One can not speak of violence in Brazil and its increases since 1980 without mentioning the population that it harms: the young. Reports that have been dedicated to analyzing the victims of homicide in the country since 1980 have reached a dramatic conclusion: the cause of increased violence in the country is due to the riseof homicides among young people. Studies carried out by Instituto Sangari show a dramatic and permanent increase in cases of homicide among people between 12 and 24 years of age. While in 1980 the homicide rate among youths between 15 and 24 years of age was 30.0 per 100,000, in 2007 that number had grown to 50.1.
The rate of homicides among older people, however, remained stable. In the past 20 years homicides among youths have almost doubled, which positions Brazil as 6th in the international ranking of countries with the highest homicide rates among youths in the World Health Organization Statistical Information System (WHOSIS).
Violence is clearly a social tragedy and a great expense for the government. According to the Institute for Applied Economic Research (IPEA), the government spends an average of 34 billion US dollars per year on public safety, prisons and treatment of victims of violence. This means that the country spends more per year on the problems arising from and connected with violence than on education (30,4 billion US dollars in 2010).
In the past, violence leading to death among young people was related to large, crowded cities, full of slums; today it has become one of the main problems of small towns in the country.
The figures show that large cities like Sao Paulo and Rio de Janeiro are improving in controlling violence, but that does not mean that cities are safer, or that young people have a better standard of living.
The number of adolescents who have committed infractions has increased in recent years. Rates of teenagers who infringed the law increased 400% over the past 10 years and currently it is estimated that there are some 60,000 adolescents against whom measures have been taken. Typically these measures are used for young adults because a special law (Statute of the Child and Adolescent – ECA) judges teens regarding education which means they receive lower sentences because in no case the maximum period of internment can exceed three years.
When comparing figures for adolescents (under Brazilian law adolescents are defined as individuals aged 12 to 18 years) who are victims of homicides and adolescents who have committed infractions, it is clear that there is a relation between both. As for victims, figures indicate that with each passing year the number of homicide cases increased gradually and cases among 12 to 15 year-olds doubled. From 1997 to 2007 there was an increase of 24.4% in the number of homicides of teenagers which is now 24.1 for every 100,000 adolescents. Rates increase progressively for teenagers that committed offences from 13 years of age and upwards and in both cases the peak incidence is concentrated among 16 to 17 years old. However, what most of these teens have in common is that almost 90% are male, come from poor neighborhoods or regions and most were identified as afro-Brazilians. These similarities between criminal adolescents and adolescent victims of violence show that there is clearly a relationship between these two worlds. A qualitative analysis is necessary to try to understand how such violence occurs.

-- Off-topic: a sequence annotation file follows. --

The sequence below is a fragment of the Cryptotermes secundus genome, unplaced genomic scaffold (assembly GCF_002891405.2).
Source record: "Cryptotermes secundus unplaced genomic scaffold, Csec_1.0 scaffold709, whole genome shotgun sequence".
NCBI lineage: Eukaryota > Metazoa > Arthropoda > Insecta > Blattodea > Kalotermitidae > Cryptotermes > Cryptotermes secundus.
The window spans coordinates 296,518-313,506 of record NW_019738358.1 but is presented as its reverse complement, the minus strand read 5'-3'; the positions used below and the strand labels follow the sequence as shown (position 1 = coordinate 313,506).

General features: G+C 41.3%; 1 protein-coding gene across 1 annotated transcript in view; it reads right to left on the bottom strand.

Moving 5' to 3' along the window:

First we have the story of Peter, a 16-year-old resident of the Favela da Maré slum in Rio de Janeiro. He was caught red-handed for the first time when he was 15 years old for car theft.After a few months in a Social Institution, he was released and began committing crimes along with another teenager. During a fight Peter killed his partner and just months later he himself was murdered. His body was found in the trash by his father, who says that Peter was killed by drug dealers in the slums because of their debts to the dealers. He was a drug addict and to maintain his habit he would constantly participate in armed robberies.
In the south of Brazil we have the story of Rogério, only 13 years old, a resident of a suburb in Santa Catarina. He was caught red-handed by the police trying to hold up a woman on the street with a plastic pistol. It was his second arrest for the same offence. Rogério has been addicted to drugs since he was eleven and besides hold-ups he also sold drugs as a way to support his crack addiction. After staying in an Educational Institute he interrupted rehab and went back to the streets where he dealt and consumed crack. He used so much that he became indebted to drug dealers and had to commit robberies and deal drugs. However, he failed to pay his debts and to avoid being murdered he fled his hometown.